Press "Enter" to skip to content

Men will never stop hurting us

As a child, I thought that grownups weren’t afraid of anything. They killed spiders. They didn’t believe in monsters and ghosts. They weren’t scared of dogs or the dark or the deep end of the swimming pool.

Of all the disappointing discoveries of adulthood, the realisation that grownups are in fact very frightened very often — especially of monsters and ghosts — was the one I felt most keenly.

As a teenager, I learned more about the trauma ingrained in our collective consciousness: the unspeakable horror of the Holocaust and the Rwandan genocide, the terror of apartheid, the long violence of bigotry. The solution to world peace seemed simple — people needed to talk and to listen, and they wouldn’t hurt one another anymore.

I still think that, by the way. But I no longer believe it will happen.

On Friday I had another sudden realisation: This world has been hurting its girls and women for as long as we have existed, and it is never, ever going to stop.


On Friday, I read how soldiers in South Sudan were raping women in place of monetary payment. How the Rhodes Memorial attacker raped a fourth UCT student. How men raped and killed teenager Sinoxolo Mafevuka because she needed the toilet and the closest one was outside, a 100m walk from her home. How men raped 16-year-old Franziska Blöchliger before they beat and strangled her.

No one will protect us from our fear made flesh, from the living monsters and ghosts that hurt us because we are women and we exist.

I did not feel angry or scared when I realised this. The knowledge settled into my chest like a stone, collecting all my rage and grief for these girls who were not saved.

A warning sign in Edenvale was put up by the fiancé of a woman who was raped. (Alon Skuy/Gallo)
A warning sign in Edenvale was put up by the fiancé of a woman who was raped. (Alon Skuy/Gallo)

As a journalist, I have written about violence against women innumerable times, stories I am too sad and tired to recount. I interviewed people who have devoted their lives to helping women and children, who were being pushed to the ground by insufficient resources, by the lack of government interest, by the sheer volume of violence they face every day.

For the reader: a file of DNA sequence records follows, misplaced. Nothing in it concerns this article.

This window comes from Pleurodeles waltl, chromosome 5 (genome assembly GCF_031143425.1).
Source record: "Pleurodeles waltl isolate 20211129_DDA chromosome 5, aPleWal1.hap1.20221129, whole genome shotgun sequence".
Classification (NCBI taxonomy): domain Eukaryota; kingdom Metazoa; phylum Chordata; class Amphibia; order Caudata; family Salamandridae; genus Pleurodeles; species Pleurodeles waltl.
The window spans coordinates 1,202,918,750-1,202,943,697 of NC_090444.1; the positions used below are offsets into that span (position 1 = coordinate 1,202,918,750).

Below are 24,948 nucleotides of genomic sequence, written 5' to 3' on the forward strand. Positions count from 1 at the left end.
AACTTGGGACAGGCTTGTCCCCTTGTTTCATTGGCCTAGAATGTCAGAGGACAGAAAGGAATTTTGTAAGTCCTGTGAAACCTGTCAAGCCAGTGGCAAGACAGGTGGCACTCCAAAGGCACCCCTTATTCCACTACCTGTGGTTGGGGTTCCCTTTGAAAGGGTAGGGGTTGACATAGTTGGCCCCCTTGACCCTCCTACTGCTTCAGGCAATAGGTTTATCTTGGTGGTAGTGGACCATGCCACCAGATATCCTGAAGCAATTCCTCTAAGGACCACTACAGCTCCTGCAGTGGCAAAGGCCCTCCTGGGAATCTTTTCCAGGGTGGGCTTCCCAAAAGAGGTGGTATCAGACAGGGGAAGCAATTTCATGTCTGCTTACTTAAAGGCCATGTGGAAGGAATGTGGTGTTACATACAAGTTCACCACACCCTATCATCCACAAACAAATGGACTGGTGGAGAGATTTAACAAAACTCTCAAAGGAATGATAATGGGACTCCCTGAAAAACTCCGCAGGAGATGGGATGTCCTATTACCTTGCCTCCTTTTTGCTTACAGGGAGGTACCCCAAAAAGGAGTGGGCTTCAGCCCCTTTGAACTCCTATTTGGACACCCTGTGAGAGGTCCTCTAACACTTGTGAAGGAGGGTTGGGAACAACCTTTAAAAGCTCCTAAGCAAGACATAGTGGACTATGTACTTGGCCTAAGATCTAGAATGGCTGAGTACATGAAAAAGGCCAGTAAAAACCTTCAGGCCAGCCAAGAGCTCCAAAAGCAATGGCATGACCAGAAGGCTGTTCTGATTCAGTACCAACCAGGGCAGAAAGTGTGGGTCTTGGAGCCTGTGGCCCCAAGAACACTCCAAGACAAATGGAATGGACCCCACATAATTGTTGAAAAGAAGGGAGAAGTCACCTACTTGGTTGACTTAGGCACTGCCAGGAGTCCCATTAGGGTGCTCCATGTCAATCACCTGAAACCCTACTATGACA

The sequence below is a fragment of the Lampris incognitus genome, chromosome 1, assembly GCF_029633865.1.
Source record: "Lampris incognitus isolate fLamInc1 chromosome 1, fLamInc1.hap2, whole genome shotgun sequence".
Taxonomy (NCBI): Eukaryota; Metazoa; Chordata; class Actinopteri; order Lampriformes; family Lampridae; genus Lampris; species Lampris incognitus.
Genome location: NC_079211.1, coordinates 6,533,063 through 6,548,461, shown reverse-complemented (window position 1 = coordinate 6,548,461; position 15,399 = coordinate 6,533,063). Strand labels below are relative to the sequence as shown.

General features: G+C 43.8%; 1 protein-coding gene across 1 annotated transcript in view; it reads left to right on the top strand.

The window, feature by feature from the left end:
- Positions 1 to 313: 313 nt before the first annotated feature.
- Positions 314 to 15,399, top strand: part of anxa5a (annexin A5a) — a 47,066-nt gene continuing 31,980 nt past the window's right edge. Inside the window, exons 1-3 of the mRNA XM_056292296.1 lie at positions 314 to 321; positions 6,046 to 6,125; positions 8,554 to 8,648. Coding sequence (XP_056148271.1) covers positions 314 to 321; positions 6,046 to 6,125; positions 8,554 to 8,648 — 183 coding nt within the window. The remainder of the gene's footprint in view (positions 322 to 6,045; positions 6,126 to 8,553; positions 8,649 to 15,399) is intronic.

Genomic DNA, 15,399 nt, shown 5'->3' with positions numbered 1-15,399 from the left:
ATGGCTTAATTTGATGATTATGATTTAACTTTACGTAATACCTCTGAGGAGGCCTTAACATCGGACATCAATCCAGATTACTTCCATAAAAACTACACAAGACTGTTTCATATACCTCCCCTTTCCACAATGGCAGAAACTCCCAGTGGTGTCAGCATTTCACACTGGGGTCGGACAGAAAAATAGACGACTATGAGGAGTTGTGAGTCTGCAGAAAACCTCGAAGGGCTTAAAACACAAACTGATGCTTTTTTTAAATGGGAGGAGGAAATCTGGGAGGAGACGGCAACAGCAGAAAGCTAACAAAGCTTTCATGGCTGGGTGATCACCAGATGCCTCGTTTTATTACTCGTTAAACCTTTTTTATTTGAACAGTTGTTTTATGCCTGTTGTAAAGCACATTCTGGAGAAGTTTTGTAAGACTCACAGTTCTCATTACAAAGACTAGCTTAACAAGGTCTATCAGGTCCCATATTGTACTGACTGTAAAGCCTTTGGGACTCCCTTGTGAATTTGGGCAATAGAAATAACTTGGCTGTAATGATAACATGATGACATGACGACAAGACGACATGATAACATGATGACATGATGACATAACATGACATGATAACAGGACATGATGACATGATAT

One of the things I learned is that there are ways to address the scourge of rape. Much of it involves education. Teach children about consent from a young age. Teach girls that they are equal to boys, that they are in charge of their own bodies, that they are allowed to say no and that their no must be respected.

There are so many things we could do, if only we had the resources and the political will.

Instead, our society believes that it is women’s responsibility to stop rape by stopping rapists. You know, take self-defence classes, don’t walk alone, don’t get drunk, don’t wear a short skirt. Carry pepper spray, carry a stun gun, carry a rape whistle, hold your car key between your knuckles.

Turn your home into a prison and your handbag into a weapon. Never forget you are a target. Always be afraid.

This is what we are taught from the time we are girls. It is said under the guise of protecting us, but it means that when we are raped, it is not the perpetrator who is blamed but the victim. Because she did not do everything exactly right.

Do you understand why living like this is unbearable? Why it cannot be sustained?

The truth is, our biggest threat is not the stranger in the dark alley. It is our brothers, our neighbours, our friends.

I sometimes wonder if the people I know are tired of my writing about this constantly. But I don’t care. I know a few dozen women who are rape survivors. I definitely know others who have not spoken about it. And while it continues to happen to women and girls everywhere — your relatives, your friends, your classmates, colleagues, boss, employees, students — I will continue to write.

I cannot protect them. So I write.


  • Louise is a freelance journalist and writer living in Johannesburg. She is particularly interested in topics surrounding social justice and gender rights. She's on Twitter as @frrlou.


  1. NoNeed NoNeed 14 March 2016